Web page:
There are two quick service restaurants in Fantasyland: Clopin’s Festival of Foods offers a variety of Chinese dishes and the Royal Banquet Hall offers four stations with foods from all over the world. My favorite Hong Kong Disneyland snack place is at the exit from it’s a small world. The Small World Ice Cream shop has ice cream, freshly-made waffle bowls, and frozen Coke. My go-to treat is a frozen Coke float with chocolate ice-cream. There are also two carts that offer snacks.
As with all other Disney parks, there are character meet-and-greets throughout the park, including your favorite princesses, mischievous alien and a feisty fairy.
The Hong Kong Disneyland Railroad circles the park (usually – it’s currently on hiatus while the Iron Man Attraction is under construction).
The popcorn carts have popcorn turners that match the lands where they’re located.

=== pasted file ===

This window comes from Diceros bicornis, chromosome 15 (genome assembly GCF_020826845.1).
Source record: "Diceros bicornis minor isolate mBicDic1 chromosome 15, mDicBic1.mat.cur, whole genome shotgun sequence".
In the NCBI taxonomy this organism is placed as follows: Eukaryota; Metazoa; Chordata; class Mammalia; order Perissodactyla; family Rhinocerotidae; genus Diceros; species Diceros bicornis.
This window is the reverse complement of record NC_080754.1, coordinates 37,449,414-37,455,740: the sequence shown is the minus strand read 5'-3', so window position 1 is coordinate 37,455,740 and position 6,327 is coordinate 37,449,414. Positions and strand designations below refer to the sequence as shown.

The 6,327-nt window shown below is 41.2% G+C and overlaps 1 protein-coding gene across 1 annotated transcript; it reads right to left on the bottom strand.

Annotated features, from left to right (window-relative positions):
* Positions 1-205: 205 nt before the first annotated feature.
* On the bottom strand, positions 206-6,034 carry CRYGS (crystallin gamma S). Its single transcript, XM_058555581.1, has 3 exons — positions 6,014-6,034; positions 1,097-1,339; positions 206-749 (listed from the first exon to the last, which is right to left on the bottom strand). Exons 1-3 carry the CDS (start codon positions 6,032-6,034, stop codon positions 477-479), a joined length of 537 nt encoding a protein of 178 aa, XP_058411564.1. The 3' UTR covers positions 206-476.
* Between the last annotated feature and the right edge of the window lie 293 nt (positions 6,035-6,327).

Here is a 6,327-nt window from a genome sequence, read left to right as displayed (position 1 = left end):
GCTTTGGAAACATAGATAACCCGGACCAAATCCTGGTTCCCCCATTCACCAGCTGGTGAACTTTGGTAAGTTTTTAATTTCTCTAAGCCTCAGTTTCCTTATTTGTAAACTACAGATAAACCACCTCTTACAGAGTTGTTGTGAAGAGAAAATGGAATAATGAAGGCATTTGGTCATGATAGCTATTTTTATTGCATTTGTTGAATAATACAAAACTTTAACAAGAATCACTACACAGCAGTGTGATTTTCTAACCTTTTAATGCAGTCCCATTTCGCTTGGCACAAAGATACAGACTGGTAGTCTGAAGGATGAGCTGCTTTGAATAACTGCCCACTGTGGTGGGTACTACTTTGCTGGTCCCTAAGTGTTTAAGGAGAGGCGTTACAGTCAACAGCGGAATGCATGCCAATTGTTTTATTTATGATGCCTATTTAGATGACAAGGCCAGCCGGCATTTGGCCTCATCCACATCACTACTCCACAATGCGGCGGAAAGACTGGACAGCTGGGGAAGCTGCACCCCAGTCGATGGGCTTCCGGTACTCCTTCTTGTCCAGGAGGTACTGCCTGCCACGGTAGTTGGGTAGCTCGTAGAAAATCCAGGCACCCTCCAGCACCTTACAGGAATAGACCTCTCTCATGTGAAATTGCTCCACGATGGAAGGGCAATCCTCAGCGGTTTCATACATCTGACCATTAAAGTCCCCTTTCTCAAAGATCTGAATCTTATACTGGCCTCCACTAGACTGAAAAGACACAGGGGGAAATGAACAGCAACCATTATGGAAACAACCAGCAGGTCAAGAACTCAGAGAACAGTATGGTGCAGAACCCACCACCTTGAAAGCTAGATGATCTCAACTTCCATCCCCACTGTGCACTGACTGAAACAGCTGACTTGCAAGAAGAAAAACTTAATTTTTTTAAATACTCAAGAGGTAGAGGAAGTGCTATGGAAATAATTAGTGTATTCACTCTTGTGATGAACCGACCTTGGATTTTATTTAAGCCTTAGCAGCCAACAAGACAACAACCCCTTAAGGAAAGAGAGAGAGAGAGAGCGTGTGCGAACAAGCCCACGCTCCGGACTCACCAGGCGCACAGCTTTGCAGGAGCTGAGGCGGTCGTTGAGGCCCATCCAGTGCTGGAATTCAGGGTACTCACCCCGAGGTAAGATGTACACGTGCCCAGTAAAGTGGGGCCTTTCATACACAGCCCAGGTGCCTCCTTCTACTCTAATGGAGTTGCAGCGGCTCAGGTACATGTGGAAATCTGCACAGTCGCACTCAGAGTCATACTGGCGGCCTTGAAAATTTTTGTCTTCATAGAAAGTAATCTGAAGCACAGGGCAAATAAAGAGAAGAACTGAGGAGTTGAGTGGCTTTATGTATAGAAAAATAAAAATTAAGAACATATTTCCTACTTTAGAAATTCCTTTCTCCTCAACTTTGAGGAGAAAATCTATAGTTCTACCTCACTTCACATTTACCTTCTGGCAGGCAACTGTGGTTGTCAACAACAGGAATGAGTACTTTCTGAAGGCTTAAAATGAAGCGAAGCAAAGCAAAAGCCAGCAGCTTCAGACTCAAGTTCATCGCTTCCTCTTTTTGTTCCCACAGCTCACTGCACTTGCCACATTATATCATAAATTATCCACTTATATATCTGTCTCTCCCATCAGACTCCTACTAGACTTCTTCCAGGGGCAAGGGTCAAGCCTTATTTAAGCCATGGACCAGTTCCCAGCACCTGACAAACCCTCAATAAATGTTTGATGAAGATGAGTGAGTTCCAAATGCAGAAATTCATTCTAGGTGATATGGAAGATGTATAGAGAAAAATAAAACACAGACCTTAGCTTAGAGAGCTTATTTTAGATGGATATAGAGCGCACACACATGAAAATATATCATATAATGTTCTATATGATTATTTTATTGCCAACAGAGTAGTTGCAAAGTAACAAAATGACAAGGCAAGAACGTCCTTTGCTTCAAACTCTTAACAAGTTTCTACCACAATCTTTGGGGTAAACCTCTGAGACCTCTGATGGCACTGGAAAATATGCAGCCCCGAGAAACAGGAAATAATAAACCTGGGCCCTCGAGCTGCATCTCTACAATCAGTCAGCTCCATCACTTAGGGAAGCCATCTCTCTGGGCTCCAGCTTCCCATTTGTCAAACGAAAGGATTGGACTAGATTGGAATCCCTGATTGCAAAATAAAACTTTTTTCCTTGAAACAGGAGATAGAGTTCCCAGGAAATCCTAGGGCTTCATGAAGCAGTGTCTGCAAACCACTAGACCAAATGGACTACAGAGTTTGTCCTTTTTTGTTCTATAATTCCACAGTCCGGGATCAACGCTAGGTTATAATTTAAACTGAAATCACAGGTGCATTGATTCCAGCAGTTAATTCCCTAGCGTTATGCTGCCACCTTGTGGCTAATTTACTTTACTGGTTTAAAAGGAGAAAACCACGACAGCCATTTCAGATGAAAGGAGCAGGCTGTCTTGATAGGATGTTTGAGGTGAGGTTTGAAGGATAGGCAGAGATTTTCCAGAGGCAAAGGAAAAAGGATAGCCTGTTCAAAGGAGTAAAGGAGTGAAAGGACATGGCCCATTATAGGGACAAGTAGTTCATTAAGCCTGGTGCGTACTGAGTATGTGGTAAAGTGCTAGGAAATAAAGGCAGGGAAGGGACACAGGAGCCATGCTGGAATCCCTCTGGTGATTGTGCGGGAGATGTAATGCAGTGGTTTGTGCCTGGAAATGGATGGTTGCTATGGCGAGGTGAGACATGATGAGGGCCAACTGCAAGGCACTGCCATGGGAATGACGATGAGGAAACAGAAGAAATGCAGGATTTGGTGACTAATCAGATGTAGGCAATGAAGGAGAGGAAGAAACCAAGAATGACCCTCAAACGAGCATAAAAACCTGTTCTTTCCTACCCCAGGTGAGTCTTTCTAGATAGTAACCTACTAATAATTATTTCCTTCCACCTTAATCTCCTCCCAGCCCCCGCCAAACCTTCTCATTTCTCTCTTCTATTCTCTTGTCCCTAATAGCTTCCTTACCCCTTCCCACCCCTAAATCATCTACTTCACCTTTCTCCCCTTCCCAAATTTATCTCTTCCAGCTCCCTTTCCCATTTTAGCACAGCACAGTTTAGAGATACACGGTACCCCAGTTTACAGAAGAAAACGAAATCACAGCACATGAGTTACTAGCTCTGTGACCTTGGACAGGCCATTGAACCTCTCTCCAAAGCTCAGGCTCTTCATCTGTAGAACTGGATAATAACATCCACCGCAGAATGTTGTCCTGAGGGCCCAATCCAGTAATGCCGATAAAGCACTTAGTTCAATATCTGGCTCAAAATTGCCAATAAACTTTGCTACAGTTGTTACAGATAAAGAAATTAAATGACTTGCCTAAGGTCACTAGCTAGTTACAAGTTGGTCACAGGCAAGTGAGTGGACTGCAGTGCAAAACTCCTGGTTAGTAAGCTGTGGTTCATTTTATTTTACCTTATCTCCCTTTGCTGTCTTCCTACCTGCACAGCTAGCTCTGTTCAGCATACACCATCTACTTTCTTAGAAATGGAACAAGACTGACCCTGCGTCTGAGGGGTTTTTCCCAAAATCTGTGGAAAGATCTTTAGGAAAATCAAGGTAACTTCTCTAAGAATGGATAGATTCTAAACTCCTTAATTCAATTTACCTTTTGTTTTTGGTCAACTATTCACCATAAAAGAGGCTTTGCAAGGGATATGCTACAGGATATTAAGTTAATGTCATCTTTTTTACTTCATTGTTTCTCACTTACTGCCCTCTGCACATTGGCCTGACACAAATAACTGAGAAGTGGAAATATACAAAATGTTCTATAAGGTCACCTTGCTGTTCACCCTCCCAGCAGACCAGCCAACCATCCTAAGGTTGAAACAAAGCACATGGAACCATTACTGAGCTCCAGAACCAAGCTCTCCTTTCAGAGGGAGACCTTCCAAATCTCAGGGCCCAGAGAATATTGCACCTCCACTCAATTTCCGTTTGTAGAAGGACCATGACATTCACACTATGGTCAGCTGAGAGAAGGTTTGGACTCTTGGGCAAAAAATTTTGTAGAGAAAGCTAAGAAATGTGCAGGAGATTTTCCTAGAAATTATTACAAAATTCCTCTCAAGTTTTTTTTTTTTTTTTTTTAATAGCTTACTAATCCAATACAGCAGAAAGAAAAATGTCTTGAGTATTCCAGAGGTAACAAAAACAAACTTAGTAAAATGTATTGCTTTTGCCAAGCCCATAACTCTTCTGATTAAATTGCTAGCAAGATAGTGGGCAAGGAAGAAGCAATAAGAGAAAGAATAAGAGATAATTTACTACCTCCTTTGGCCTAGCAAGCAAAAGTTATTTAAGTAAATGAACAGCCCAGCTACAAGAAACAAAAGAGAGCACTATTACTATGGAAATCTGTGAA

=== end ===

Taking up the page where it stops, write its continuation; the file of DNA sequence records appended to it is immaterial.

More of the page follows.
Pin trading abounds and the merchandise is adorable. Speaking of Disney Bounding, check out this lovely tribute to Monsters, Inc.
The Hong Kong Disneyland Band struts its stuff around the park and in parades. Dorothy Lam, the female drummer, has quite a following.
First generation fast passes (the paper kind still used in Disneyland) are popular and, in a slight difference, Magic Access card holders get two at a time.
There are special treats connected to popular events and movies (see my post on Frozen in Hong Kong, coming soon). Hong Kong Disneyland has its own Ambassador and I was lucky enough to meet the outgoing 2014 and incoming 2015 Ambassadors.
There’s a special ceremony at park opening, as there is in the other parks and you’ll even find scrims covering the buildings during construction (NB – the pictures in the gallery, linked below, are from two different years (2013 and 2014), so the scrim moves from one side of Main Street to the other).